India’s parliamentary election ends myth of invincibility of Modi

BJP leader and Prime Minister of India Narendra Modi (Wikicommons media)

The results of one of the most important parliamentary elections in the history of India show a resounding setback for the ruling BJP (Bharatiya Janata Party) regime. Given the numbers, the NDA (National Democratic Alliance) coalition, led by Modi, was always likely to form the new government but that does not diminish the message of the mandate. In the run up to elections it was publicised that BJP would win more than 400 out of 544 seats. Exit polls too predicted big win. Notwithstanding such hype the BJP lost sixty-three seats, wining only 240 seats, thirty-two short of a majority. The NDA coalition, led by the BJP, still secured a majority but fell short of three hundred seats. For the opposition coalition, INDIA (The Indian National Developmental Inclusive Alliance), the gains were significant. Far surpassing expectations, it won 233 seats. The myth of invincibility of Modi is broken. Beyond immediate factors, such a major mandate deserves broader analysis.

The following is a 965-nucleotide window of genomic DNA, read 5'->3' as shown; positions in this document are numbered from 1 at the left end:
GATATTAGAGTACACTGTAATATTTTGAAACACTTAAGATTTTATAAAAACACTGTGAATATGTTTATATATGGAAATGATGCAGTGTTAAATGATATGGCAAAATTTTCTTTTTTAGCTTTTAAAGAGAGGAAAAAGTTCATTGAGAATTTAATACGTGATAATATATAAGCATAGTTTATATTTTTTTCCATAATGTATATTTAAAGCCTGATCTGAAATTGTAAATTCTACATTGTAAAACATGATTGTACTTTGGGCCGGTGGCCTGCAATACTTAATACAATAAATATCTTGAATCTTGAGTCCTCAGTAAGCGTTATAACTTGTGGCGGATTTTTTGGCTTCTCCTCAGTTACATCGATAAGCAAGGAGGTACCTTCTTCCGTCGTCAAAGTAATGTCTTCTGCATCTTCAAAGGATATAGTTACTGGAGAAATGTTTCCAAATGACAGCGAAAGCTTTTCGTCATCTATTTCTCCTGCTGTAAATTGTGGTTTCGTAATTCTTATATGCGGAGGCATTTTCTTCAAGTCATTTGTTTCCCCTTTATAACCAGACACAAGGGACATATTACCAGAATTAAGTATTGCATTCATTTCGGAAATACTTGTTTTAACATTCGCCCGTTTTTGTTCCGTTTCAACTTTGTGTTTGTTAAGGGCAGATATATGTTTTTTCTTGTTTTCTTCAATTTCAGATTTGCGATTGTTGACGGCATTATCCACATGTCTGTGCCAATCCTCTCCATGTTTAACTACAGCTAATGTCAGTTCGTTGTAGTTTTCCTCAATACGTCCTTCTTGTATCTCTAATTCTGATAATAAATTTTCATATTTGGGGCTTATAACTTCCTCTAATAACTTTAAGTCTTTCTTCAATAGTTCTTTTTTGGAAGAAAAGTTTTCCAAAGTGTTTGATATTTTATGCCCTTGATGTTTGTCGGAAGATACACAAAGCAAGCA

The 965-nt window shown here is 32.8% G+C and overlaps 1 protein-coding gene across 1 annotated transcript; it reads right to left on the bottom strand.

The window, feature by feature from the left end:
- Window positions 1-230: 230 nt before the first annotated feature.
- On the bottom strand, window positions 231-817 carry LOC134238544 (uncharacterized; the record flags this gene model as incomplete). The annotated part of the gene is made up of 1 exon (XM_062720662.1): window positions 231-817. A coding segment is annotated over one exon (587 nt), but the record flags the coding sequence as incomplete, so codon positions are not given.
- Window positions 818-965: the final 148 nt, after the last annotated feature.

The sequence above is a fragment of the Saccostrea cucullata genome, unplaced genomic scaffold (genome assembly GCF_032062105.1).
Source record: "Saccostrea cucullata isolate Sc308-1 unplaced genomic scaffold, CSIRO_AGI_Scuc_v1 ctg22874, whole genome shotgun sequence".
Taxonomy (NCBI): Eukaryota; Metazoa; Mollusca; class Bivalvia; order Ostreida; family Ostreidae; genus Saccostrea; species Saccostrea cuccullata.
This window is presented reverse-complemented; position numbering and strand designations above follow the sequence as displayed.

For past 10 years, Modi ran an authoritarian regime with complete centralization of power. Investigative agencies like the ED (Enforcement Directorate) and CBI (Central Bureau of Investigation) were weaponised to serve the political interests of the ruling party. Even the highest statutory bodies like the Election Commission and Reserve Bank of India were subjugated to align with the political agenda of the BJP. Armed with the complete subjugation of the state apparatus, the BJP ventured on a reckless campaign of annihilation any opposition to its rule – be it opposition parties or any mass protests.